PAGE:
Making Praline Bacon in the Big Easy
DEBBIE ELLIOTT, host:
And now our food moment this weekend. In New Orleans, they say the food is so good it'll make you wanna slap your mamma. NPR's John Burnett visited one of the city's hidden breakfast spots and found it's true. He sends us this edible postcard.
JOHN BURNETT reporting:
Praline bacon. It seemed like the perfect southern marriage, sugar candy combined with fried pork. I was interested instantly, so we came to the café that claims to have invited it, Elizabeth's Restaurant on Gallier and Chartres, just across the levee from the Mississippi in the Bywater neighborhood. They were not flooded, and the 100-year-old building was able to reopen a month after the storm.
Unidentified Woman #1: Are you ready to order?
Unidentified Woman #2: I'll have the eggs Elizabeth with praline bacon.
Unidentified #3: I'll have the waffle, please, with praline bacon.
BURNETT: Okay, since it's almost Father's Day, in the interest of full disclosure, that's my family ordering breakfast. A hail fellow with a red face and a golf shirt comes up to the table. He's the restaurant owner, Jim Harp(ph), who has an interesting story himself.
Mr. JIM HARP (Owner, Elizabeth's Restaurant): I just recently took over the ownership about three weeks ago. Before that I was a catastrophe adjuster for 10 years, and Hurricane Katrina, basically, was my last storm, and I'd had, after 10 years of that, it was pretty much enough. So I had the opportunity to buy this. The previous owners were good friends of mine. So something good came out of Katrina in the fact that it brought us all here.
(Soundbite of kitchen)
BURNETT: While the praline bacon was cooking, I went into the kitchen to see how it was made.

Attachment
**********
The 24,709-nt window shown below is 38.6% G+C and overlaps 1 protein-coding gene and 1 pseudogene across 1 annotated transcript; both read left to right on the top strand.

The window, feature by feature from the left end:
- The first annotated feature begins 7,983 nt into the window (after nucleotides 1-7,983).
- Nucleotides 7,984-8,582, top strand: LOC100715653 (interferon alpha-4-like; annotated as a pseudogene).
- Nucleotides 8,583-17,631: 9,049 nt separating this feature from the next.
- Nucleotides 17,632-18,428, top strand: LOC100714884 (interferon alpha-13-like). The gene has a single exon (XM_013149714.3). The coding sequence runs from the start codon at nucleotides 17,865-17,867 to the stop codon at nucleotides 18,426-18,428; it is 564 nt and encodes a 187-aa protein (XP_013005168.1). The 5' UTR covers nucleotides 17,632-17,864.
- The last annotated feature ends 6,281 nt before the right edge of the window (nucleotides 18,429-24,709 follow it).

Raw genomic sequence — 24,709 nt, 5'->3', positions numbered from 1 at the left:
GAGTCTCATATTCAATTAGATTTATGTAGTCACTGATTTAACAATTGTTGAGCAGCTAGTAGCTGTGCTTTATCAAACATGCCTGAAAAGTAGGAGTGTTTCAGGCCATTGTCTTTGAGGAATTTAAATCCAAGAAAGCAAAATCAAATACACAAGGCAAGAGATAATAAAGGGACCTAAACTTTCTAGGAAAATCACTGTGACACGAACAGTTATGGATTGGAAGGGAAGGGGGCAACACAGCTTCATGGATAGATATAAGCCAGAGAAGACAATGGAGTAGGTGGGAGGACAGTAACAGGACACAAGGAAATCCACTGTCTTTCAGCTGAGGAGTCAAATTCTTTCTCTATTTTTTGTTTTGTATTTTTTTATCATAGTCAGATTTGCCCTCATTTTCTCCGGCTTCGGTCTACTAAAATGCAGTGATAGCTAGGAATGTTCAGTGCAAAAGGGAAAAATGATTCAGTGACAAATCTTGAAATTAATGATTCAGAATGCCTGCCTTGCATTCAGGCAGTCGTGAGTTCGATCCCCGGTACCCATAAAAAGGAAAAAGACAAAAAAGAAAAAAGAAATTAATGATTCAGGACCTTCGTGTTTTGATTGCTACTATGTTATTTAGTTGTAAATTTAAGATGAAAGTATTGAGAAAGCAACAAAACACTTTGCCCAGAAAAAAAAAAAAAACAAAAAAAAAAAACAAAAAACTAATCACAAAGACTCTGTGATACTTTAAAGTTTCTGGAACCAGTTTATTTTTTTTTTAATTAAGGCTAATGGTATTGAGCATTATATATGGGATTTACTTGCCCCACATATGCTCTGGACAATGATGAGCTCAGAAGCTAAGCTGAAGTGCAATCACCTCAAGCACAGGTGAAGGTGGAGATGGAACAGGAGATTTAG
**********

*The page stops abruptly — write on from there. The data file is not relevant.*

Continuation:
Mr. BRIAN PECK (Chef): You got two praline and one biscuit and gravy, and two plain breakfast, right?
BURNETT: Sweating cooks in white jackets were steaming out poached eggs, ladling hollandaise sauce, flipping ham and sausage and fried eggs.
(Soundbite of eggs frying)
BURNETT: Chef Brian Peck, who trained at the California Culinary Academy, had his house in the Lower 9th Ward destroyed. He and his family are living temporarily across the river in Gretna. Peck says they sell six to seven trays of praline bacon a day. By the way, in Texas we say praline, in New Orleans they say praline. I'm using the local pronunciation in deference to their confectionary genius.
Mr. PECK: We start with brown sugar and pecans, grind it together, make a praline mixture. We blanch off our bacon, in other words we cook it about half-way, and then bring it out, de-grease it, put the praline on and then cook the rest of the way. That allows it to get crisp and be nice for serving.
BURNETT: Is this an only in New Orleans...
Mr. PECK: I've never seen it anywhere else. I have seen it in a few magazines like as candied bacon, different things, but I've never seen praline bacon. So yeah, I would say it's a New Orleans only thing, you know?
BURNETT: We waited. Two plates arrived. It looked strange, like somebody spilled something on the bacon. We ate. Jim Harp hovered.
Mr. JIM HARP (Waiter): Praline bacon, you like it?
Unidentified Woman: Uh-huh.
Mr. HARP: That stuff's so good it'll make a bulldog break his chain.
Unidentified Woman #2: It's a true thing. It's delicious.
Mr. HARP: It is.
Unidentified Woman #3: Mmm, it's sweet.
BURNETT: It was amazing. Like having the first and last meal of the day, breakfast and desert at once. Salty and sweet, like pouring syrup on your bacon, but better. And for the people who live in post-Deluvian New Orleans it was something else: the comforting taste of home. John Burnett, NPR News.
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